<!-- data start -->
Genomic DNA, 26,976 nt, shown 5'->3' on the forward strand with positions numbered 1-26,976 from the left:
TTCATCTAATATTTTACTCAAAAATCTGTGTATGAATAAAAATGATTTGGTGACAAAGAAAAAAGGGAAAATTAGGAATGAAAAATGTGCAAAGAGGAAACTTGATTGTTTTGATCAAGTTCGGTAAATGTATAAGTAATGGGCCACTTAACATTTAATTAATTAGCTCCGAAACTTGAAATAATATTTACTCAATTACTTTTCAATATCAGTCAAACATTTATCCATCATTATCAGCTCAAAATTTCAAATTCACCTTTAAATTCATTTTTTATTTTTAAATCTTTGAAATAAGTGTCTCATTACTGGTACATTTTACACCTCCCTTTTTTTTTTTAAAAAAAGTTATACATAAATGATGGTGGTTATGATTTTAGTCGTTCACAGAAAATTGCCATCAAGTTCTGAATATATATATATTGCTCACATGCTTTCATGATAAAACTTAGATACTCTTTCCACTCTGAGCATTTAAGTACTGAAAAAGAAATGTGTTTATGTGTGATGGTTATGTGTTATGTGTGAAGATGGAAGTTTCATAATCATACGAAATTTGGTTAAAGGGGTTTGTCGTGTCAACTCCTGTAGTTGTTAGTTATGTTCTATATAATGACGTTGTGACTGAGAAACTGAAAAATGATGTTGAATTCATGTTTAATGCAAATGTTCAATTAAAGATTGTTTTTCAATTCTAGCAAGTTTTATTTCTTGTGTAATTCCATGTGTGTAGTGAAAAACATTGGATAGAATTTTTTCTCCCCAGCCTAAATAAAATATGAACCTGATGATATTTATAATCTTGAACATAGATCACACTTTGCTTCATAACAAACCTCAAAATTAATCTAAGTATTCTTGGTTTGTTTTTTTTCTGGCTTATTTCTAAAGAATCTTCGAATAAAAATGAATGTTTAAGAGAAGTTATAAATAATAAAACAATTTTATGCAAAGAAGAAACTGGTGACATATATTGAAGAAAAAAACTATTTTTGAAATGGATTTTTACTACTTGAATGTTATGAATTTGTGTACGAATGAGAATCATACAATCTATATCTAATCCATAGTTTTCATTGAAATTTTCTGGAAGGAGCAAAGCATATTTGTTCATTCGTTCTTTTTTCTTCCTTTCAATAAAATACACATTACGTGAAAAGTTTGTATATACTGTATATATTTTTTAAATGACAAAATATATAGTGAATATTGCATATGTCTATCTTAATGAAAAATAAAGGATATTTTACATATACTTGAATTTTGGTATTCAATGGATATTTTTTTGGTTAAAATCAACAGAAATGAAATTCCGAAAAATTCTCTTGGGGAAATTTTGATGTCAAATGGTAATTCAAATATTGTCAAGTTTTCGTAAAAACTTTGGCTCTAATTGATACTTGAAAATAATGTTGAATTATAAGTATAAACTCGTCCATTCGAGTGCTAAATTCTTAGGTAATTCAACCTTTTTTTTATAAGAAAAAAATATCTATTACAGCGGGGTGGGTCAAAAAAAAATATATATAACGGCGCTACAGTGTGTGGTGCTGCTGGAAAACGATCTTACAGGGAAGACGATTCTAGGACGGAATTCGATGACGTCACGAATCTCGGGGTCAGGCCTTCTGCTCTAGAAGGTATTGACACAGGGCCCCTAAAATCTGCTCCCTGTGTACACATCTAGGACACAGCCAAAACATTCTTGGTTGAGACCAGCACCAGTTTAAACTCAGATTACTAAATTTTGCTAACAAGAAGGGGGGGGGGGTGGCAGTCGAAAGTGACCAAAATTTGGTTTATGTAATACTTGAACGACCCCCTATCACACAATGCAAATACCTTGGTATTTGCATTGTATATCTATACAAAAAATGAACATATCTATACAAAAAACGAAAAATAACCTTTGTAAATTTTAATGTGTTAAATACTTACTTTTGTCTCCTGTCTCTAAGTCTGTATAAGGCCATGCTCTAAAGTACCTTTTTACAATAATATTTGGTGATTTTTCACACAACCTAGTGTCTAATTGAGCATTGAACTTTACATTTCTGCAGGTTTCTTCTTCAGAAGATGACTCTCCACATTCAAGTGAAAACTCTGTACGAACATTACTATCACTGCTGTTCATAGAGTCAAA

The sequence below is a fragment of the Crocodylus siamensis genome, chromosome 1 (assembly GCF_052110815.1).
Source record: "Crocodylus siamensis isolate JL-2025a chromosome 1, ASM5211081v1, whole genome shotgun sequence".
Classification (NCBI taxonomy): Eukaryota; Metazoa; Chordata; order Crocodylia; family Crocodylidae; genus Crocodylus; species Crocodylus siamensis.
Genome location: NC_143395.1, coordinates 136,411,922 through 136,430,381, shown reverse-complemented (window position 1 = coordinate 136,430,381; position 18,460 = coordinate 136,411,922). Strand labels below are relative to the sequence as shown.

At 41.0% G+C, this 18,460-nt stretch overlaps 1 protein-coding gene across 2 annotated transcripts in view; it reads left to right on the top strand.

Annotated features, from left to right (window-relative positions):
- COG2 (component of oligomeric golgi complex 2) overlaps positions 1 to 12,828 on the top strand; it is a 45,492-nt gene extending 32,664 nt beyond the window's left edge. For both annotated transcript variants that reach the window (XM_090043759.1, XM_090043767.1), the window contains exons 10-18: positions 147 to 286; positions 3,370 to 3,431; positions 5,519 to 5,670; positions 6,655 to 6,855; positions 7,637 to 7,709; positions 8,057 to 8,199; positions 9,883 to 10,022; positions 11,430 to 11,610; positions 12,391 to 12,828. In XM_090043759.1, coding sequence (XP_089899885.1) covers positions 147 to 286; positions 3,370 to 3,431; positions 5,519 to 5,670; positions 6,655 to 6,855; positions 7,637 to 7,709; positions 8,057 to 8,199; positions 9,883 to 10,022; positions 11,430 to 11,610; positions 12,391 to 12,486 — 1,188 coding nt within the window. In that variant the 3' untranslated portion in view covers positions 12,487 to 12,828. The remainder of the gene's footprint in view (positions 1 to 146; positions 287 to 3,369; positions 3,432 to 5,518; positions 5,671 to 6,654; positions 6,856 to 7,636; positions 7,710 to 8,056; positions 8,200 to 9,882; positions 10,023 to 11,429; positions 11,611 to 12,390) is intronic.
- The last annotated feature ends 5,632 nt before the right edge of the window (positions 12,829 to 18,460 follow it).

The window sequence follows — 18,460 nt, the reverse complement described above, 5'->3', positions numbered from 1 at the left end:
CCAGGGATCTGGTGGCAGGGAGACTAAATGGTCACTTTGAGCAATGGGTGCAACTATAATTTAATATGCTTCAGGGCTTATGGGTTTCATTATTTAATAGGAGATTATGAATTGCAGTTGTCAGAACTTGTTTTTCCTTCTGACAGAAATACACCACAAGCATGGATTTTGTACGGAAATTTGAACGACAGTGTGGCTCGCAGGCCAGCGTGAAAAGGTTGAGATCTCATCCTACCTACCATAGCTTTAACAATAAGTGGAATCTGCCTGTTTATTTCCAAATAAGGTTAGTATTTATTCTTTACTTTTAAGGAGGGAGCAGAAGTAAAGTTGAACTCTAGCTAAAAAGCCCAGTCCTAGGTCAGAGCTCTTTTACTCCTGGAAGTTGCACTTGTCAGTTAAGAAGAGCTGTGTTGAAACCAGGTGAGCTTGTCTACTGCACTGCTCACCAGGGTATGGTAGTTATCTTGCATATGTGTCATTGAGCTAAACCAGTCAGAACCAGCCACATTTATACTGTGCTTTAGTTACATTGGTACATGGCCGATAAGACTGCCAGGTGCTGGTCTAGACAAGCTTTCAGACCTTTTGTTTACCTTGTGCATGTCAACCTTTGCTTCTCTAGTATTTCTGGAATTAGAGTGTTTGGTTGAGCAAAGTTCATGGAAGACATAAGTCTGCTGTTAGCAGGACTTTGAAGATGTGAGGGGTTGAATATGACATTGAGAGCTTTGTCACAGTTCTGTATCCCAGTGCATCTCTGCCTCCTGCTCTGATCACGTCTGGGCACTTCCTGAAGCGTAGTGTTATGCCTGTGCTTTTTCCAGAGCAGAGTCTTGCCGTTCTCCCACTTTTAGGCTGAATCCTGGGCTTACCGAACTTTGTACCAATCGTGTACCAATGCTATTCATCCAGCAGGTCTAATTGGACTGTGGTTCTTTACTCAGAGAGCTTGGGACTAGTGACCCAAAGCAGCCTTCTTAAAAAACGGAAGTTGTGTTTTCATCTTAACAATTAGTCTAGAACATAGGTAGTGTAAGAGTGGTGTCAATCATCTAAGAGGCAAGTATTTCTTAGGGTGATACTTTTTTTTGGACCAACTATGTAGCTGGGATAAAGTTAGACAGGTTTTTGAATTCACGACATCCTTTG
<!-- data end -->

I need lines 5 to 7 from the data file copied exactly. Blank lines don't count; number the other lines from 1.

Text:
Classification (NCBI taxonomy): Eukaryota; Metazoa; Chordata; order Crocodylia; family Crocodylidae; genus Crocodylus; species Crocodylus siamensis.
Genome location: NC_143395.1, coordinates 136,411,922 through 136,430,381, shown reverse-complemented (window position 1 = coordinate 136,430,381; position 18,460 = coordinate 136,411,922). Strand labels below are relative to the sequence as shown.

At 41.0% G+C, this 18,460-nt stretch overlaps 1 protein-coding gene across 2 annotated transcripts in view; it reads left to right on the top strand.